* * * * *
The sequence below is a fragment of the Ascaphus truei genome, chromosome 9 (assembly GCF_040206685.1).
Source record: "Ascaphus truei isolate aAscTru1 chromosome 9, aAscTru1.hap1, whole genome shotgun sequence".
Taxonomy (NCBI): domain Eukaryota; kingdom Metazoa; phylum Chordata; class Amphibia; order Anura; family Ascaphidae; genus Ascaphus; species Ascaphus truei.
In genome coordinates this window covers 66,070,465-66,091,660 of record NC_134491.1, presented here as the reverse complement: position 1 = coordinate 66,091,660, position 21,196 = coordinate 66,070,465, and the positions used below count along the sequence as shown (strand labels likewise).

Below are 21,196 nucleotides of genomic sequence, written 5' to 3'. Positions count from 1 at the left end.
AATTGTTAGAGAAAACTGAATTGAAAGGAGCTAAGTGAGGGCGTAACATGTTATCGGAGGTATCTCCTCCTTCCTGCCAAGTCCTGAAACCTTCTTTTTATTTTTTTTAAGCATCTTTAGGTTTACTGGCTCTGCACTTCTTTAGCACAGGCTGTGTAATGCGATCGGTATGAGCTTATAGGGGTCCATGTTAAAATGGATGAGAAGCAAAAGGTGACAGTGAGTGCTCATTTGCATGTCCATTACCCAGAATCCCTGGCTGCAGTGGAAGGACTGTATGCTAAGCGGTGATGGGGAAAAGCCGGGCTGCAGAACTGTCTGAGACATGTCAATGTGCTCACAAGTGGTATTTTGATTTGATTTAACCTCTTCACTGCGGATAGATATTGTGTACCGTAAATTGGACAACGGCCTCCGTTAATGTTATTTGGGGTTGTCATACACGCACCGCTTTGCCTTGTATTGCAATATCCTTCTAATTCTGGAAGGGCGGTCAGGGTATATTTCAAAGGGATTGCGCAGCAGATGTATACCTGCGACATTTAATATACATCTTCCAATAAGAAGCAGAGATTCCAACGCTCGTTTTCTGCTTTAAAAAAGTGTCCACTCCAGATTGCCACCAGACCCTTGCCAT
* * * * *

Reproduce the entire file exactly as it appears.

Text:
The sequence below is a fragment of the Ascaphus truei genome, chromosome 9 (assembly GCF_040206685.1).
Source record: "Ascaphus truei isolate aAscTru1 chromosome 9, aAscTru1.hap1, whole genome shotgun sequence".
Taxonomy (NCBI): domain Eukaryota; kingdom Metazoa; phylum Chordata; class Amphibia; order Anura; family Ascaphidae; genus Ascaphus; species Ascaphus truei.
In genome coordinates this window covers 66,070,465-66,091,660 of record NC_134491.1, presented here as the reverse complement: position 1 = coordinate 66,091,660, position 21,196 = coordinate 66,070,465, and the positions used below count along the sequence as shown (strand labels likewise).

Below are 21,196 nucleotides of genomic sequence, written 5' to 3'. Positions count from 1 at the left end.
AATTGTTAGAGAAAACTGAATTGAAAGGAGCTAAGTGAGGGCGTAACATGTTATCGGAGGTATCTCCTCCTTCCTGCCAAGTCCTGAAACCTTCTTTTTATTTTTTTTAAGCATCTTTAGGTTTACTGGCTCTGCACTTCTTTAGCACAGGCTGTGTAATGCGATCGGTATGAGCTTATAGGGGTCCATGTTAAAATGGATGAGAAGCAAAAGGTGACAGTGAGTGCTCATTTGCATGTCCATTACCCAGAATCCCTGGCTGCAGTGGAAGGACTGTATGCTAAGCGGTGATGGGGAAAAGCCGGGCTGCAGAACTGTCTGAGACATGTCAATGTGCTCACAAGTGGTATTTTGATTTGATTTAACCTCTTCACTGCGGATAGATATTGTGTACCGTAAATTGGACAACGGCCTCCGTTAATGTTATTTGGGGTTGTCATACACGCACCGCTTTGCCTTGTATTGCAATATCCTTCTAATTCTGGAAGGGCGGTCAGGGTATATTTCAAAGGGATTGCGCAGCAGATGTATACCTGCGACATTTAATATACATCTTCCAATAAGAAGCAGAGATTCCAACGCTCGTTTTCTGCTTTAAAAAAGTGTCCACTCCAGATTGCCACCAGACCCTTGCCAT